So, here we are, the first post of 2008. After a strenuous first day back at work I arrived home to find two letters for me. Not unusual, I get post but usually it’s either a) bills or b) junk mail. Sometimes birthday cards, but typically only in January.
Since we moved in October 2006 we certainly get less casual delivered-on-foot junk mail. Where we used to live there was a high concentration of houses meaning that all manner of junk mail-delivery offenders could offload a huge volume of their wares in a short time… and hence we used to get a lot, sometimes up to ten pizza delivery leaflets a week. The day when I opened the door, screwed up a leaflet from an estate agent and threw it back at his head now seems distant.
The road we now live in is a bit of a hike for on-foot junk mail-delivery, nowhere near as many houses and wouldn’t be attempted after dark (not because of me jumping out of a bush at them – although that’s a thought – it’s just a very dark road). Hence we rarely get any leaflets through the door, which I count as a huge bonus. However…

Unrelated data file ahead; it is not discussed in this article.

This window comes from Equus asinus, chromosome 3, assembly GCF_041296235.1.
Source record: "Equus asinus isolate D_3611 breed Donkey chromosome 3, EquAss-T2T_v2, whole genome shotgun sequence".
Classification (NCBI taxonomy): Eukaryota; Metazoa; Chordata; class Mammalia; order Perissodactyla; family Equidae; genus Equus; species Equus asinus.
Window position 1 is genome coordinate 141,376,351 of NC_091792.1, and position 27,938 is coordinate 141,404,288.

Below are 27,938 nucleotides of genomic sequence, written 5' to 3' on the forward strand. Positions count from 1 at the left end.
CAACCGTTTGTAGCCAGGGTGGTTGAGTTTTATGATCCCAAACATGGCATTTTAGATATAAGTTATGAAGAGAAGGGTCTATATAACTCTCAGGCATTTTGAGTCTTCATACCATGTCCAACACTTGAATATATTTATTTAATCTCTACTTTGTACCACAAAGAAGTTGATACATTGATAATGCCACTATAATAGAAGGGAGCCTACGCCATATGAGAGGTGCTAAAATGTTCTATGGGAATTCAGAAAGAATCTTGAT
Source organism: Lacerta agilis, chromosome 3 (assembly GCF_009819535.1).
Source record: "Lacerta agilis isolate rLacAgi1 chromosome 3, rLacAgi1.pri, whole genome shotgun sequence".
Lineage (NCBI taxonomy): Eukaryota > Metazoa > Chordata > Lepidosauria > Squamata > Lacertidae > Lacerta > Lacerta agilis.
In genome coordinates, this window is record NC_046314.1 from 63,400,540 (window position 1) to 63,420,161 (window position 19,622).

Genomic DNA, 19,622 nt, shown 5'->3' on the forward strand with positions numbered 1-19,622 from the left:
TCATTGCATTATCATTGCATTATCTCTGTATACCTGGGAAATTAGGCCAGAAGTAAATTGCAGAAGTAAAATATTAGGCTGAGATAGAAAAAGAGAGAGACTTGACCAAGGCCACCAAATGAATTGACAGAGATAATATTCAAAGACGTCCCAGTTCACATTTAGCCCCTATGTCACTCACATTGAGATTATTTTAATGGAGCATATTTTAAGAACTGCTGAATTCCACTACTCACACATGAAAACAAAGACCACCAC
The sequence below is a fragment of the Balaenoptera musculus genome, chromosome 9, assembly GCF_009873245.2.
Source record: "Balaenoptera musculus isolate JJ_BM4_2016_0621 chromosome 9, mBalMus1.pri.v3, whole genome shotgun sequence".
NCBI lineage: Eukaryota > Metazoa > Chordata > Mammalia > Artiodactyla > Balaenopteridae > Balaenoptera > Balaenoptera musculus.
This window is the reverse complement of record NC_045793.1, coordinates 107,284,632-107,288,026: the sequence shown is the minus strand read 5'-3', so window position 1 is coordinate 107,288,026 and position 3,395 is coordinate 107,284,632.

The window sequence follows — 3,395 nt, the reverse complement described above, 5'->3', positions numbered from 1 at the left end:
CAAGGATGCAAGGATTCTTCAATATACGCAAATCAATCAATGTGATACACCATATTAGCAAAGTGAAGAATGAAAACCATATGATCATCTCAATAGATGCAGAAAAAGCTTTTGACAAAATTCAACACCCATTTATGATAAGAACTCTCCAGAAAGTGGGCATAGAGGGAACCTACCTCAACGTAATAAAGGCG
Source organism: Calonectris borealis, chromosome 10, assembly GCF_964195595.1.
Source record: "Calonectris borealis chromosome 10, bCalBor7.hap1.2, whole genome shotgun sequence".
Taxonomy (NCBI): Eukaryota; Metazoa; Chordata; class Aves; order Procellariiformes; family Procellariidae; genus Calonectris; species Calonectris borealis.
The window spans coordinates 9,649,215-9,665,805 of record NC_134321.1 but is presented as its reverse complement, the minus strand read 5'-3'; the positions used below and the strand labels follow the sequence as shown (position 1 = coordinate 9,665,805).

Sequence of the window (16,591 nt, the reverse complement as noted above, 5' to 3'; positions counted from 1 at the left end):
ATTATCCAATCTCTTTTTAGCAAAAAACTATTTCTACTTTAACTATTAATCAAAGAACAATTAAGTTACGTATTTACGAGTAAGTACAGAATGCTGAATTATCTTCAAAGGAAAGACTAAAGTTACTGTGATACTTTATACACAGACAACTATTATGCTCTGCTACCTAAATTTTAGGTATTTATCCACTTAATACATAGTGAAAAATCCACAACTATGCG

The amount of junk mail delivered in addressed envelopes seems to be on the increase. Now, what are we constantly warned against (apart from eating too much saturated fat, binge drinking and driving while shaving or eating a bowl of cereal)? Answer: identity fraud. Who warns us against identity fraud? Answer: financial institutions, banks and credit card providers. Who sends the most junk mail which carries the risk of exposing our name and address details to potential fraudsters? Answer: financial institutions, banks and credit card providers.
Here’s my tip… when you receive junk mail from anyone and it includes a reply-paid envelope, send it back to them. It costs them money to process your incoming envelope. You can send their crap back to them and include a note saying “take me off your mailing list” or just send them back something else you don’t want. After all, they sent you some rubbish, so just return the favour.0